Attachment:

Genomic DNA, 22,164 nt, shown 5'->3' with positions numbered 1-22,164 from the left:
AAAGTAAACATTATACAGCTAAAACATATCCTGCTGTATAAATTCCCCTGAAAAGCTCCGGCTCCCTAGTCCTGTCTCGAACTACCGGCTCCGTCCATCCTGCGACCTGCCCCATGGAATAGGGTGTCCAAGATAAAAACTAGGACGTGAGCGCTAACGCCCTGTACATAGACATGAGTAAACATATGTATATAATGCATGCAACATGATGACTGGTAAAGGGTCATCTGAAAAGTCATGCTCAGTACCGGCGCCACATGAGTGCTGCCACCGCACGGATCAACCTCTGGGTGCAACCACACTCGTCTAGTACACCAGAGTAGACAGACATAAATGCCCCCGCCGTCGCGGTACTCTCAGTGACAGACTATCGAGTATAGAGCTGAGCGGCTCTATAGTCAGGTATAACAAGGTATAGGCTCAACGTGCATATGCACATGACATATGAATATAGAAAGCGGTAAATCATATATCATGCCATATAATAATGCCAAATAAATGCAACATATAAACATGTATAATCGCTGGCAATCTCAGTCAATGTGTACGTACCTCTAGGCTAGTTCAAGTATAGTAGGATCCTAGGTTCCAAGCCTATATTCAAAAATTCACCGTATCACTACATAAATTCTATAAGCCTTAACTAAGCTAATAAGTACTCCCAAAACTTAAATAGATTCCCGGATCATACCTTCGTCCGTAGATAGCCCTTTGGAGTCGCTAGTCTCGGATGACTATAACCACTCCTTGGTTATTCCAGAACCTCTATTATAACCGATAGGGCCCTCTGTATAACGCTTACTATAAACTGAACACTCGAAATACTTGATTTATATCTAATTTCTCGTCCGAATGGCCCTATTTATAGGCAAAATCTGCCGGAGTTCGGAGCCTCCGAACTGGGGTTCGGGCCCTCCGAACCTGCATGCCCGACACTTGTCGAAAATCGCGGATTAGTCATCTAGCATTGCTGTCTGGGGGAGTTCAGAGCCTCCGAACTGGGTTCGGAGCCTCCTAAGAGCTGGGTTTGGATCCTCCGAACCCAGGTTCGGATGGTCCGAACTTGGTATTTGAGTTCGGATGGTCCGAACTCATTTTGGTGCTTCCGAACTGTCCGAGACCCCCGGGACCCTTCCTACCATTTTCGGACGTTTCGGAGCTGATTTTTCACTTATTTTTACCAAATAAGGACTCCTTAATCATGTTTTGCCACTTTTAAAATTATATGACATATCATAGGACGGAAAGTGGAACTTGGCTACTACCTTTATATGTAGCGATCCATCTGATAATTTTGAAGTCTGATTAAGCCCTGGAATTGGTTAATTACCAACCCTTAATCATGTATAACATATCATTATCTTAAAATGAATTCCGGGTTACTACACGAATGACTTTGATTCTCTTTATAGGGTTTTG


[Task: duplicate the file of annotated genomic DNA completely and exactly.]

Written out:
Genomic DNA, 22,164 nt, shown 5'->3' with positions numbered 1-22,164 from the left:
AAAGTAAACATTATACAGCTAAAACATATCCTGCTGTATAAATTCCCCTGAAAAGCTCCGGCTCCCTAGTCCTGTCTCGAACTACCGGCTCCGTCCATCCTGCGACCTGCCCCATGGAATAGGGTGTCCAAGATAAAAACTAGGACGTGAGCGCTAACGCCCTGTACATAGACATGAGTAAACATATGTATATAATGCATGCAACATGATGACTGGTAAAGGGTCATCTGAAAAGTCATGCTCAGTACCGGCGCCACATGAGTGCTGCCACCGCACGGATCAACCTCTGGGTGCAACCACACTCGTCTAGTACACCAGAGTAGACAGACATAAATGCCCCCGCCGTCGCGGTACTCTCAGTGACAGACTATCGAGTATAGAGCTGAGCGGCTCTATAGTCAGGTATAACAAGGTATAGGCTCAACGTGCATATGCACATGACATATGAATATAGAAAGCGGTAAATCATATATCATGCCATATAATAATGCCAAATAAATGCAACATATAAACATGTATAATCGCTGGCAATCTCAGTCAATGTGTACGTACCTCTAGGCTAGTTCAAGTATAGTAGGATCCTAGGTTCCAAGCCTATATTCAAAAATTCACCGTATCACTACATAAATTCTATAAGCCTTAACTAAGCTAATAAGTACTCCCAAAACTTAAATAGATTCCCGGATCATACCTTCGTCCGTAGATAGCCCTTTGGAGTCGCTAGTCTCGGATGACTATAACCACTCCTTGGTTATTCCAGAACCTCTATTATAACCGATAGGGCCCTCTGTATAACGCTTACTATAAACTGAACACTCGAAATACTTGATTTATATCTAATTTCTCGTCCGAATGGCCCTATTTATAGGCAAAATCTGCCGGAGTTCGGAGCCTCCGAACTGGGGTTCGGGCCCTCCGAACCTGCATGCCCGACACTTGTCGAAAATCGCGGATTAGTCATCTAGCATTGCTGTCTGGGGGAGTTCAGAGCCTCCGAACTGGGTTCGGAGCCTCCTAAGAGCTGGGTTTGGATCCTCCGAACCCAGGTTCGGATGGTCCGAACTTGGTATTTGAGTTCGGATGGTCCGAACTCATTTTGGTGCTTCCGAACTGTCCGAGACCCCCGGGACCCTTCCTACCATTTTCGGACGTTTCGGAGCTGATTTTTCACTTATTTTTACCAAATAAGGACTCCTTAATCATGTTTTGCCACTTTTAAAATTATATGACATATCATAGGACGGAAAGTGGAACTTGGCTACTACCTTTATATGTAGCGATCCATCTGATAATTTTGAAGTCTGATTAAGCCCTGGAATTGGTTAATTACCAACCCTTAATCATGTATAACATATCATTATCTTAAAATGAATTCCGGGTTACTACACGAATGACTTTGATTCTCTTTATAGGGTTTTG